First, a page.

It’s hard to believe nearly a year has passed since my book Good in a Crisis was published. Like many authors, I thought publication would change my life. I suppose it did change, but some things improved and others got worse more or less simultaneously so that I can say, overall, things pretty much stayed the same. I learned a lot though. I remember hoping that net-net, I’d see an improvement. But in fact it turned out to be character building instead. That goddamn character building really sucks and I am sick of learning life lessons. How old do you have to be to be for it to stop? I’m 54! Enough already. Unfortunately, I suspect it will never end.
So, in fact, life hasn’t changed much despite accomplishing this huge goal. Publishing the book was a kind of a microcosm of living in general—not what I’d hoped for, but beneficial in ways I never imagined. I learned new lessons about what assholes look like (I didn’t know this already?), and yet I was thanked profusely over and over by strangers from around the world for having written my story. I met many wonderful people. I found gratification in unexpected ways. So a balance—of sorts—has been struck. Yes, assholes seem to predominate in our world. But maybe they’re just louder or more annoying than regular people. It turns out that real people with real problems read books and respond to honestly written stories. Thank goodness. I think that’s what will save books, and authors, in whatever form they deliver their goods.
People I know constantly ask how my book is selling and I tell them I have no idea. I don’t look and I don’t ask. My stock answer is that FOUR people have read my book. That’s a joke, of course. But I have never once looked it up on Amazon. One time in the past year I asked my agent. And I instantly regretted it. The numbers were not impressive; they made me feel as though I should have been actively publicizing the book. Instead, I’ve spent the past eighteen months working on the next book when I wasn’t working. There are only so many hours in the day. And I would rather write than try to publicize Good in a Crisis. While I’m proud of it, and I think it’s a wonderful book, I’ve moved on to the next thing.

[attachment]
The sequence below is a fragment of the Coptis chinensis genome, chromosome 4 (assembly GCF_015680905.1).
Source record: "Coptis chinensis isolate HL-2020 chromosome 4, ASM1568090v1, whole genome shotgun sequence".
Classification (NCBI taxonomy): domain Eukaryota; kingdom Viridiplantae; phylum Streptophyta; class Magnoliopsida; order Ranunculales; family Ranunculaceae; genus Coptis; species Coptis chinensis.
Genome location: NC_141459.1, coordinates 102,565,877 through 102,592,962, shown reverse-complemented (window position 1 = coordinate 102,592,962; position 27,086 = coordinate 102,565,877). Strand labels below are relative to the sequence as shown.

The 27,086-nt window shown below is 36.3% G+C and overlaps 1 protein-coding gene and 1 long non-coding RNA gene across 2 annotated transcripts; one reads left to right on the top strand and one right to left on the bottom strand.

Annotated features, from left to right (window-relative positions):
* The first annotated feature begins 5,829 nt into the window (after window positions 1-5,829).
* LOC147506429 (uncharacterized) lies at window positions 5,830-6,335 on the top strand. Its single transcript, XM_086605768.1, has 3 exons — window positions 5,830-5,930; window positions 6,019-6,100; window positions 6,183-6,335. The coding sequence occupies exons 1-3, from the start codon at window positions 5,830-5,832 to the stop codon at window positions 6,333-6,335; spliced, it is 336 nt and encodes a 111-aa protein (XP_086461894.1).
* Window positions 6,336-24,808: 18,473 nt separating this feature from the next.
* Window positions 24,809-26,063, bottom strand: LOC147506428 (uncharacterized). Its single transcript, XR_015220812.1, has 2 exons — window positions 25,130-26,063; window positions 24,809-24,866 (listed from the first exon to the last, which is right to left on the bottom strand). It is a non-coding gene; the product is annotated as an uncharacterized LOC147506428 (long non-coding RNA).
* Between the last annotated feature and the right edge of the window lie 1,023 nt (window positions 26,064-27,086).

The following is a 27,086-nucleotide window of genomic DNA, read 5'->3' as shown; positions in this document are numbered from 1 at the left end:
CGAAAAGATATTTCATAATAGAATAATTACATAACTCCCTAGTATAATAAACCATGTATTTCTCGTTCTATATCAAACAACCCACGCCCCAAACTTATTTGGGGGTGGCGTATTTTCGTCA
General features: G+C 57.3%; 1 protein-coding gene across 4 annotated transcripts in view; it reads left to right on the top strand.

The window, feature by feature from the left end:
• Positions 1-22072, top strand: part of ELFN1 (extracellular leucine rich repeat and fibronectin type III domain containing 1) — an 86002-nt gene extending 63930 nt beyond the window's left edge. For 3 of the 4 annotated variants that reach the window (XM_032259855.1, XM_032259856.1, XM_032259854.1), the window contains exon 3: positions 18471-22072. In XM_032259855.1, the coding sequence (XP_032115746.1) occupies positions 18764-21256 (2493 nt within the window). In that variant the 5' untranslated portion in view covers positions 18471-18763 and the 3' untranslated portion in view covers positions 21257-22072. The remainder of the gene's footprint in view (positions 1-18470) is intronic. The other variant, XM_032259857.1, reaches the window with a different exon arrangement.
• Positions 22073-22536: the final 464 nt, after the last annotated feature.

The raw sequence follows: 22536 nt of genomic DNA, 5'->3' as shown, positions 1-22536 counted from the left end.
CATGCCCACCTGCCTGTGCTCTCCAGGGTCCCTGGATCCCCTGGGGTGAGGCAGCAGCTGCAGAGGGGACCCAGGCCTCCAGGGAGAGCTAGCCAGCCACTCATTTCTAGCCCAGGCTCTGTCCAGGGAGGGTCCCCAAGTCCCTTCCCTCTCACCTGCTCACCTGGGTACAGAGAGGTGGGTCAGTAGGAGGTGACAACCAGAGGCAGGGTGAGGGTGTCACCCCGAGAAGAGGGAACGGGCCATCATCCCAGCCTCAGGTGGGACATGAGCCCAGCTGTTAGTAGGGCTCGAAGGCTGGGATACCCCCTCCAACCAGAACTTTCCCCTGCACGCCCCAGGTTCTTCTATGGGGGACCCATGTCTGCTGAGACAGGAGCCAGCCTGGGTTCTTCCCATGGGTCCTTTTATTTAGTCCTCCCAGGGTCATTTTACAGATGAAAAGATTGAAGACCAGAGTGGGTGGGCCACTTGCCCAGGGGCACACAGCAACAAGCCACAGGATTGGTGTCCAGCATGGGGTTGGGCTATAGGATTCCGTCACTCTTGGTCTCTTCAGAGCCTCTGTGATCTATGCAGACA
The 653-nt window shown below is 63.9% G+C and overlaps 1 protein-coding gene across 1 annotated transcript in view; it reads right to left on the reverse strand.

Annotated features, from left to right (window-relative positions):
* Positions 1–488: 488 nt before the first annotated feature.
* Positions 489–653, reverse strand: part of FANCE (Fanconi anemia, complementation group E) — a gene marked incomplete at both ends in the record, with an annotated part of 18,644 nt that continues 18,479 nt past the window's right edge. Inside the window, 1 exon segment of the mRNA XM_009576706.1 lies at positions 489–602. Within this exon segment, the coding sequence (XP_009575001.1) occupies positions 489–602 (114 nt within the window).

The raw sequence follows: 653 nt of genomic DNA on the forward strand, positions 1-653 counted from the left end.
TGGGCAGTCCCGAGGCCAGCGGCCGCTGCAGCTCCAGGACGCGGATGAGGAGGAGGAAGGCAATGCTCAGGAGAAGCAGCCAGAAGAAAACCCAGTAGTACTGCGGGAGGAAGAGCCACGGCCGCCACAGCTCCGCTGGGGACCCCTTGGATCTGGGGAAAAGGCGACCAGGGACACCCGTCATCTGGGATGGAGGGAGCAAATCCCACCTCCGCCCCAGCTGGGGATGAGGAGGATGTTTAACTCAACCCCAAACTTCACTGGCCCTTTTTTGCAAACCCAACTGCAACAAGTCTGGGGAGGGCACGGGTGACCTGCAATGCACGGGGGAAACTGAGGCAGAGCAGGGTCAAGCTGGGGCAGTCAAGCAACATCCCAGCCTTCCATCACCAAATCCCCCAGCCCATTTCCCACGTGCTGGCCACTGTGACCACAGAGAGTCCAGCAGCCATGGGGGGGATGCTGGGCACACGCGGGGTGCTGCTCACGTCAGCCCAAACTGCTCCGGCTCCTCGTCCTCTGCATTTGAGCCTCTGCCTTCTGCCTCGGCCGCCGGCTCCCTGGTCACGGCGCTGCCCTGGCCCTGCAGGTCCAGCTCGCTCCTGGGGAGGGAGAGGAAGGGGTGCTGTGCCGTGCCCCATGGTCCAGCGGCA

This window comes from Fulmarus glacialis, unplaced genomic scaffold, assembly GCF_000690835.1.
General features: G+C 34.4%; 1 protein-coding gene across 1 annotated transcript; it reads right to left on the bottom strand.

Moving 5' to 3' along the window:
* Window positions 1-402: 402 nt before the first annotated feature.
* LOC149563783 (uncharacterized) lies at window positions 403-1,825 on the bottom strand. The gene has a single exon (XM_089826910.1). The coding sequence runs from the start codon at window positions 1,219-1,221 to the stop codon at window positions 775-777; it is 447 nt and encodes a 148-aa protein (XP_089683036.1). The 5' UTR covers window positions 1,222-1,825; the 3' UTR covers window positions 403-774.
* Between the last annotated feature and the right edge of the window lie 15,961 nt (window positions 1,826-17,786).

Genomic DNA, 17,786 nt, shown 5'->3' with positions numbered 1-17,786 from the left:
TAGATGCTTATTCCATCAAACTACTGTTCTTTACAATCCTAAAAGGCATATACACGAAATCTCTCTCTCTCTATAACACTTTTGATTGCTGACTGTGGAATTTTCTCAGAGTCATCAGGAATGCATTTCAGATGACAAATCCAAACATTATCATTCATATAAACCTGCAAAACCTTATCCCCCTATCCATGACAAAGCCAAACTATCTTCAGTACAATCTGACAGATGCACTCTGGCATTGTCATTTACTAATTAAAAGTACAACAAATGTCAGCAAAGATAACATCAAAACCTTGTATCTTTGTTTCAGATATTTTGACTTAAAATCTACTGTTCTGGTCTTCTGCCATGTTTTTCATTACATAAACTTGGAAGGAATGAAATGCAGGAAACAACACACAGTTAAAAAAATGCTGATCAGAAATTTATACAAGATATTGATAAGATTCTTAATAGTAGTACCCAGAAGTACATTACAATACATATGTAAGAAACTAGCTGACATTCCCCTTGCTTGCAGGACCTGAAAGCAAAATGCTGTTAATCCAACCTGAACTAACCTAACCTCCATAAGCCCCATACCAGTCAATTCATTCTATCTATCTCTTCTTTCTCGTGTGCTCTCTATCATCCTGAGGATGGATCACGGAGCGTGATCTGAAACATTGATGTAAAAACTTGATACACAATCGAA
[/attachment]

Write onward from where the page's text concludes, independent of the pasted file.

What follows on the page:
The holidays are a difficult time of year. In my field, everyone wants to get their elective surgery in before December 31st because their deductible will kick in again in January. You can’t blame them. Our days are crazy right now. Busywork for our malpractice carrier and continuing medical education credits come due, and the obligatory holiday parties pile on top of one another. Christmas shopping and gift giving and wrapping and the usual end of year tallying for businesses all join together to make this a less than festive time. And in the Midwest, the weather settles in for a long dreary spell. So what is there to look forward to?
Personally, I look forward to the New Year and to a happy look back at a particularly good year. I look forward to a time of calm and quiet when I can gather some wool, gather my thoughts, and finally make some progress on that next book. It feels more important to me than the last one. I have something new to say. The lessons learned have given me ideas, and I’ve built on them. Isn’t that how we move forward? By taking on the next project? By learning from what was not quite satisfying enough, and moving beyond it? I think that’s the joy and the job of the New Year. I’m looking forward to it. I have more goddamn character now. And that character has something to say.